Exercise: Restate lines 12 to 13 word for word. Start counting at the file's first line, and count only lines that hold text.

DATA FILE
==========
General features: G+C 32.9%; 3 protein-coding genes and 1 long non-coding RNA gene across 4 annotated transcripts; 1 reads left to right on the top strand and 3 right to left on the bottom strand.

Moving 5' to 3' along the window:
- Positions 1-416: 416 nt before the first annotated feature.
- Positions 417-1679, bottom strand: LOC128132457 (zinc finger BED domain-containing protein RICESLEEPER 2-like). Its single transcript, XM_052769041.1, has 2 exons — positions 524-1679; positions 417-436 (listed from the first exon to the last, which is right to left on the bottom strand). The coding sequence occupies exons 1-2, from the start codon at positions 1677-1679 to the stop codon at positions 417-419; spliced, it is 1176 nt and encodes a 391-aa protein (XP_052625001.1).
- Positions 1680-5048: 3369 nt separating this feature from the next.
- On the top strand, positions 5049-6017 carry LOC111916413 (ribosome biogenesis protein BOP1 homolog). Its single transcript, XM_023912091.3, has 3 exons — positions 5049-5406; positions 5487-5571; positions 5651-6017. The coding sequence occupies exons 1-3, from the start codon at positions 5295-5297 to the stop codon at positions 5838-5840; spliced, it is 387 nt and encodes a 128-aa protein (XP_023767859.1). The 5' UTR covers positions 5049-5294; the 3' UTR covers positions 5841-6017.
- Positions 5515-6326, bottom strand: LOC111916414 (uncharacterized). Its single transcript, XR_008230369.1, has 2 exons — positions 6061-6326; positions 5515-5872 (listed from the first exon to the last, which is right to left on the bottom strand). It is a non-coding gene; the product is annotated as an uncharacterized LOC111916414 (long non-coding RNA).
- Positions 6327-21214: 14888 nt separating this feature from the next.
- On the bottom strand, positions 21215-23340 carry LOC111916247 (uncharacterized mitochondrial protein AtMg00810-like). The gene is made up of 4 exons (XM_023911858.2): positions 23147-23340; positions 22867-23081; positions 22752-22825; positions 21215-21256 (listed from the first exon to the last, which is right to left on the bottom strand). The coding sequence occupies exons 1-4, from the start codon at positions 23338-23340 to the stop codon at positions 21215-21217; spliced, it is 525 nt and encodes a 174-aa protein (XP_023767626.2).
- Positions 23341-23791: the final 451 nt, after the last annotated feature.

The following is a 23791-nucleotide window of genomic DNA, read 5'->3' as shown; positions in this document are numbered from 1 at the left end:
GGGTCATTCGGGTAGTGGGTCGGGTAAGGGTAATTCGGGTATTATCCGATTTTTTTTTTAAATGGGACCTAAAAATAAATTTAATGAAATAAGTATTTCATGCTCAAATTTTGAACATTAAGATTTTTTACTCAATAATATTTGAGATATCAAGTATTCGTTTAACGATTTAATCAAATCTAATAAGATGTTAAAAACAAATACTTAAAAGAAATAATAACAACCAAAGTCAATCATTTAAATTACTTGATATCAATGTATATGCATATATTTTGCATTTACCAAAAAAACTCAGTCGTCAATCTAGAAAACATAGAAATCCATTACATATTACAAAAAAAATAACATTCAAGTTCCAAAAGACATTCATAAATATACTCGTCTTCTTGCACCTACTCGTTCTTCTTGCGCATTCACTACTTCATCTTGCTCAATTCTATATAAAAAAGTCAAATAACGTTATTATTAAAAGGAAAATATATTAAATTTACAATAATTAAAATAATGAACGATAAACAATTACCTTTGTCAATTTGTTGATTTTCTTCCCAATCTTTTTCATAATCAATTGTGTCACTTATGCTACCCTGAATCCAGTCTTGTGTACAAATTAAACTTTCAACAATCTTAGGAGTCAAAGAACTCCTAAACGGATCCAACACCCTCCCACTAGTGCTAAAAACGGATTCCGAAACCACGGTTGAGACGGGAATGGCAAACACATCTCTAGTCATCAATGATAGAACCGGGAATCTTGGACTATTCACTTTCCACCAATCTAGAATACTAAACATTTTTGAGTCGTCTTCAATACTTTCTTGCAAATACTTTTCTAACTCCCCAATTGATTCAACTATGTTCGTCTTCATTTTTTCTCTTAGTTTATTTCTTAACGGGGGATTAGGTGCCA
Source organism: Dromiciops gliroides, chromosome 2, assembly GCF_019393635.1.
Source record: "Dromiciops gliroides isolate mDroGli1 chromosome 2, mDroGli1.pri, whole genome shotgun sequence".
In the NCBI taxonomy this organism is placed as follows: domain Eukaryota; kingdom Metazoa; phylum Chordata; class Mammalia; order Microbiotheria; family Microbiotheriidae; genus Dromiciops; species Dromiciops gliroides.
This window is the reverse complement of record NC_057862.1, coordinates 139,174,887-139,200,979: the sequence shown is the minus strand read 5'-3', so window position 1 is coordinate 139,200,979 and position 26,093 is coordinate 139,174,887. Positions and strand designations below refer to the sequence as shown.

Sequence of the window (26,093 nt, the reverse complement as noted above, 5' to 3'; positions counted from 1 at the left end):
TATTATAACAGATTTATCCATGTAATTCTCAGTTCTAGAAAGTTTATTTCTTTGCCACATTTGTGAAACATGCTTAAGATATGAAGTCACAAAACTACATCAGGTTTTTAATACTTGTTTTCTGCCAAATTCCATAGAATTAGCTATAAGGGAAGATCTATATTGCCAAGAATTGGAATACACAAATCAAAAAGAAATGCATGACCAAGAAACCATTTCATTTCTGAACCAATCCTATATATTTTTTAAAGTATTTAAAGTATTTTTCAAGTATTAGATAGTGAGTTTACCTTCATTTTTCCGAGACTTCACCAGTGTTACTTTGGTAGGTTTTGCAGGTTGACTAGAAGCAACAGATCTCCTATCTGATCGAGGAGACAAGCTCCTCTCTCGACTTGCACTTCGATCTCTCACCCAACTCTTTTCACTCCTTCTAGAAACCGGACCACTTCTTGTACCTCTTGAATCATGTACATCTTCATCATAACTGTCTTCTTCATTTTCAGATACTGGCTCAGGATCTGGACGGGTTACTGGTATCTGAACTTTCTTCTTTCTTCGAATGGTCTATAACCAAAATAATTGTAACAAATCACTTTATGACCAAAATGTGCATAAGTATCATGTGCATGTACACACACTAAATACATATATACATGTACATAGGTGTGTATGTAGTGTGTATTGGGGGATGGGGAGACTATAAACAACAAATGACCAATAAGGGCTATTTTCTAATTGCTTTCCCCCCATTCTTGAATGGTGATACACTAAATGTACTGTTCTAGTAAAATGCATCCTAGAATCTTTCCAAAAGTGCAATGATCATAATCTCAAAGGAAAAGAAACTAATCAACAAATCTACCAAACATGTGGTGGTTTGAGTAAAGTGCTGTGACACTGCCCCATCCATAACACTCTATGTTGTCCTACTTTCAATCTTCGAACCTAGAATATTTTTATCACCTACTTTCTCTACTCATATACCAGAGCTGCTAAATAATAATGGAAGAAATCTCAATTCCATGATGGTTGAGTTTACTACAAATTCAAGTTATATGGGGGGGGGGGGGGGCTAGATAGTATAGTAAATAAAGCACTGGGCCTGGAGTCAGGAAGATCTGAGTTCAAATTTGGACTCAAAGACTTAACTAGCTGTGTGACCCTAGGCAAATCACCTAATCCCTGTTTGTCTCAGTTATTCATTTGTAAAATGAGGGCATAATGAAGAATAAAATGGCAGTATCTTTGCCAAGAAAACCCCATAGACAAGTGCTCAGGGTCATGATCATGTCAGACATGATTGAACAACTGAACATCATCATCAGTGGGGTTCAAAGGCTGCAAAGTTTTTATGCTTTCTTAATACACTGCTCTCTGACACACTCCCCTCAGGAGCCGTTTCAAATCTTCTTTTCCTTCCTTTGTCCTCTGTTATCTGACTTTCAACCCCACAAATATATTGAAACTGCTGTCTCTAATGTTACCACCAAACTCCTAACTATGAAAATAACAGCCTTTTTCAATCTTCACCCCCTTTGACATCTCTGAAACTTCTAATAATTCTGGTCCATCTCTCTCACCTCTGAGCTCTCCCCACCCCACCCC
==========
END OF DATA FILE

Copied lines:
GGGTCATTCGGGTAGTGGGTCGGGTAAGGGTAATTCGGGTATTATCCGATTTTTTTTTTAAATGGGACCTAAAAATAAATTTAATGAAATAAGTATTTCATGCTCAAATTTTGAACATTAAGATTTTTTACTCAATAATATTTGAGATATCAAGTATTCGTTTAACGATTTAATCAAATCTAATAAGATGTTAAAAACAAATACTTAAAAGAAATAATAACAACCAAAGTCAATCATTTAAATTACTTGATATCAATGTATATGCATATATTTTGCATTTACCAAAAAAACTCAGTCGTCAATCTAGAAAACATAGAAATCCATTACATATTACAAAAAAAATAACATTCAAGTTCCAAAAGACATTCATAAATATACTCGTCTTCTTGCACCTACTCGTTCTTCTTGCGCATTCACTACTTCATCTTGCTCAATTCTATATAAAAAAGTCAAATAACGTTATTATTAAAAGGAAAATATATTAAATTTACAATAATTAAAATAATGAACGATAAACAATTACCTTTGTCAATTTGTTGATTTTCTTCCCAATCTTTTTCATAATCAATTGTGTCACTTATGCTACCCTGAATCCAGTCTTGTGTACAAATTAAACTTTCAACAATCTTAGGAGTCAAAGAACTCCTAAACGGATCCAACACCCTCCCACTAGTGCTAAAAACGGATTCCGAAACCACGGTTGAGACGGGAATGGCAAACACATCTCTAGTCATCAATGATAGAACCGGGAATCTTGGACTATTCACTTTCCACCAATCTAGAATACTAAACATTTTTGAGTCGTCTTCAATACTTTCTTGCAAATACTTTTCTAACTCCCCAATTGATTCAACTATGTTCGTCTTCATTTTTTCTCTTAGTTTATTTCTTAACGGGGGATTAGGTGCCA
Source organism: Dromiciops gliroides, chromosome 2, assembly GCF_019393635.1.